What are the steps to get into the airforce?

2013: I should of joined since I graduated high school. However, as I approached the airforce booth, a marine recruiter pulled me in on his booth about how great the Marines are. Then I last minute realized how much I wanted to be in the airforce.

2019: I am sick of working warehouse jobs, I have no home and can't finish an associate's degree. I know about taking the ASVAB. Do I walk in a airforce recruiting center and take the ASVAB? What if I want to do well, wait and study before walking in a center? Someone told me that I can sign up for it and then take my test a later date, is that how it works? What about the 2 year enlistment option, was that article for real? How do I find a recruiter, where are they?

11 Answers

  • Jason
    Lv 7
    2 months ago
    Best Answer

    To my knowledge, the USAF has not offered a two-year option for at least ten years or more.

    The process is pretty straightforward: You make an appointment (or just walk in) with a recruiter. They are all over the place. Search for "Armed Forces Career Center." Plenty of these offices have recruiters from all four branches there -- be mindful that you don't get sucked into something you don't want.

    The recruiter will walk you through the steps and let you ask questions. They are salesmen: Their job is to sell you on a military career and fill a slot. Recruiters rarely lie outright, but like all salespeople, they're going to highlight the good parts and not talk about the bad parts. So do your own research and do it well -- you wouldn't buy a car or a house without knowing something about cars or houses and you don't just take the salesman's word for it. Don't sign a legally binding contract with the federal government without doing the same due diligence.

    Your recruiter will set you up to take the ASVAB. Spend some time with the online practice tests. The ASVAB determines your job and that's what you spend the most time doing, so if you hate your job, you'll hate the military. You want to do as well as you can because if your scores minimally qualify you, you're stuck with those scores for two years -- even if they aren't good enough for the job you really want. Don't sleep on that test. Put in the work to do well.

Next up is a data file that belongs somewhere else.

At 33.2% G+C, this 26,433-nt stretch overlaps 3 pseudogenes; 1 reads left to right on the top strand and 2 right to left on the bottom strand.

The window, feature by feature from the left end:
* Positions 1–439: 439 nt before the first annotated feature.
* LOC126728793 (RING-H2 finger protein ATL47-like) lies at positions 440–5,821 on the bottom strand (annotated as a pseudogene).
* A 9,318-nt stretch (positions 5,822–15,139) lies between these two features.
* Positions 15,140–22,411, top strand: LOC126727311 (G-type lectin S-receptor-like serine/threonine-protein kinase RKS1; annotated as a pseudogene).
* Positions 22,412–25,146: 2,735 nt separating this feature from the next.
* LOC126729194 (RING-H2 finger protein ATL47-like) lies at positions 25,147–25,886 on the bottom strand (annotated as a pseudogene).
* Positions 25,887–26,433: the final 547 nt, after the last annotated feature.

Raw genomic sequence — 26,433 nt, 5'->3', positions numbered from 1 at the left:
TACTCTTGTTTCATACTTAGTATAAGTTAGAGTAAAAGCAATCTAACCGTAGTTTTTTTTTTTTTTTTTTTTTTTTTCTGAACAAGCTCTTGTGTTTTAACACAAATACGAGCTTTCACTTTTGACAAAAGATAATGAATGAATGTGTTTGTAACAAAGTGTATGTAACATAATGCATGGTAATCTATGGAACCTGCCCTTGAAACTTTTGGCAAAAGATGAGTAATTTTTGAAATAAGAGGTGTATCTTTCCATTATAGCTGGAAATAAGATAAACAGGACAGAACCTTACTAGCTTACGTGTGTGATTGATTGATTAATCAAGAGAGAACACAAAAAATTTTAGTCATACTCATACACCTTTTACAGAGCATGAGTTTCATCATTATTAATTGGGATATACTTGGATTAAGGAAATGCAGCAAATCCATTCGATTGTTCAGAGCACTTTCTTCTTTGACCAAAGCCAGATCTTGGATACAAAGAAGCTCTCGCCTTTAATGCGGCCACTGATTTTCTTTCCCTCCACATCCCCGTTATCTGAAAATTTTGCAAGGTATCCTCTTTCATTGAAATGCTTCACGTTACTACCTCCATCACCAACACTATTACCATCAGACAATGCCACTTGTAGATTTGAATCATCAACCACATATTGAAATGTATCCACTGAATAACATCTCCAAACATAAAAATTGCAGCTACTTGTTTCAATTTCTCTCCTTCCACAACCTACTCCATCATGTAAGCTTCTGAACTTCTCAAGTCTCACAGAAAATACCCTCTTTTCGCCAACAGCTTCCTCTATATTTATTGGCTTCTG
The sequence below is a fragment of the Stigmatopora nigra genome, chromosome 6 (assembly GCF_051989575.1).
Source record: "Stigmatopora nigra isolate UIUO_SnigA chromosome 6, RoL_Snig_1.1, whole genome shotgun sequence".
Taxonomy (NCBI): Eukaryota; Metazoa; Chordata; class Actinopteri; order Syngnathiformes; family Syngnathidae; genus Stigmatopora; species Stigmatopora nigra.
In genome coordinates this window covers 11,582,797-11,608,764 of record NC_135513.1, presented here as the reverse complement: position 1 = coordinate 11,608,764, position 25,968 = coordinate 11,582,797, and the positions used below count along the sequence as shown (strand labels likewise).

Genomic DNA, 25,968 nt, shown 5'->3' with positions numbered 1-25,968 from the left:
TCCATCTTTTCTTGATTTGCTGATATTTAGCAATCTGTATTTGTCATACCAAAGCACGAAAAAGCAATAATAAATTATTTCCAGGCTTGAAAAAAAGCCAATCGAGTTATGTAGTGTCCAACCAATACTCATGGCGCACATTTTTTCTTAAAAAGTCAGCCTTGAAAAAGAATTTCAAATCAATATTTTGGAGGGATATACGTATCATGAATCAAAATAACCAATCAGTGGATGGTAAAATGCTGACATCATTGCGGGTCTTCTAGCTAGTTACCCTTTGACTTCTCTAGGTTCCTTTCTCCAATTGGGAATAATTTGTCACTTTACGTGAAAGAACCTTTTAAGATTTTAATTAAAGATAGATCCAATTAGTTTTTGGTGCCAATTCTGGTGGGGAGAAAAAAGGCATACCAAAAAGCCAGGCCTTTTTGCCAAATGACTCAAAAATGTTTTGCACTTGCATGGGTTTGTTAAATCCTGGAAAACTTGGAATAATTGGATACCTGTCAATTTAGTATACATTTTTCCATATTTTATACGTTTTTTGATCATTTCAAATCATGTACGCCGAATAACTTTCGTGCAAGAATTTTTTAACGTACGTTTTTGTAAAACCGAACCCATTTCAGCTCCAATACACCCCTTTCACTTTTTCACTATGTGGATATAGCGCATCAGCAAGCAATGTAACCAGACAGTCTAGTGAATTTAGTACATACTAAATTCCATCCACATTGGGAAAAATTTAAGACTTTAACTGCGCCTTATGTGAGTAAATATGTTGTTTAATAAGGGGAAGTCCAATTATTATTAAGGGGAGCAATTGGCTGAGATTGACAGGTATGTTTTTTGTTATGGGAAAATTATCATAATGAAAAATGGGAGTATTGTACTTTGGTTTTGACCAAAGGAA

The USAF will not guarantee a job on active duty. You are given a list of jobs for which you qualified on the ASVAB and that have open slots. You pick ten of these. Most folks get one of their top three and almost everyone gets one of their top five. Alternatively, you can go in on an Open Contract in a MAGE area (Mechanical, Admin, General, Electrical). If you find you like a bunch of jobs in the Electrical area but hate the idea of Security or Admin, you can choose an Open Electrical contract. You still don't get to pick your specific job, but you'll definitely get something in the Electrical area and definitely won't get one of the other areas.

    When you're looking at jobs, search for the CFETP for the job. That has everything about the training, career progression, duties &responsibilities, and technical references. It contains every task you can be trained on and the schools you can go to. It's the most complete source for information about what a given job entails.

    After you complete your initial paperwork and take the ASVAB, your recruiter will schedule a day at MEPS. Your day at MEPS is mostly your physical evaluation plus some more paperwork and making your job selections. You typically take your oath of enlistment there as well (unless you already did at the recruiter's office which is also an option sometimes).

    Following your MEPS appointment, you wait. You'll be notified by your recruiter if you need to provide any further documentation, etc. Assuming everything goes as planned, you'll get a ship date for basic training. Depending on your job selection you may know before you leave what job you'll have, otherwise you find out in basic.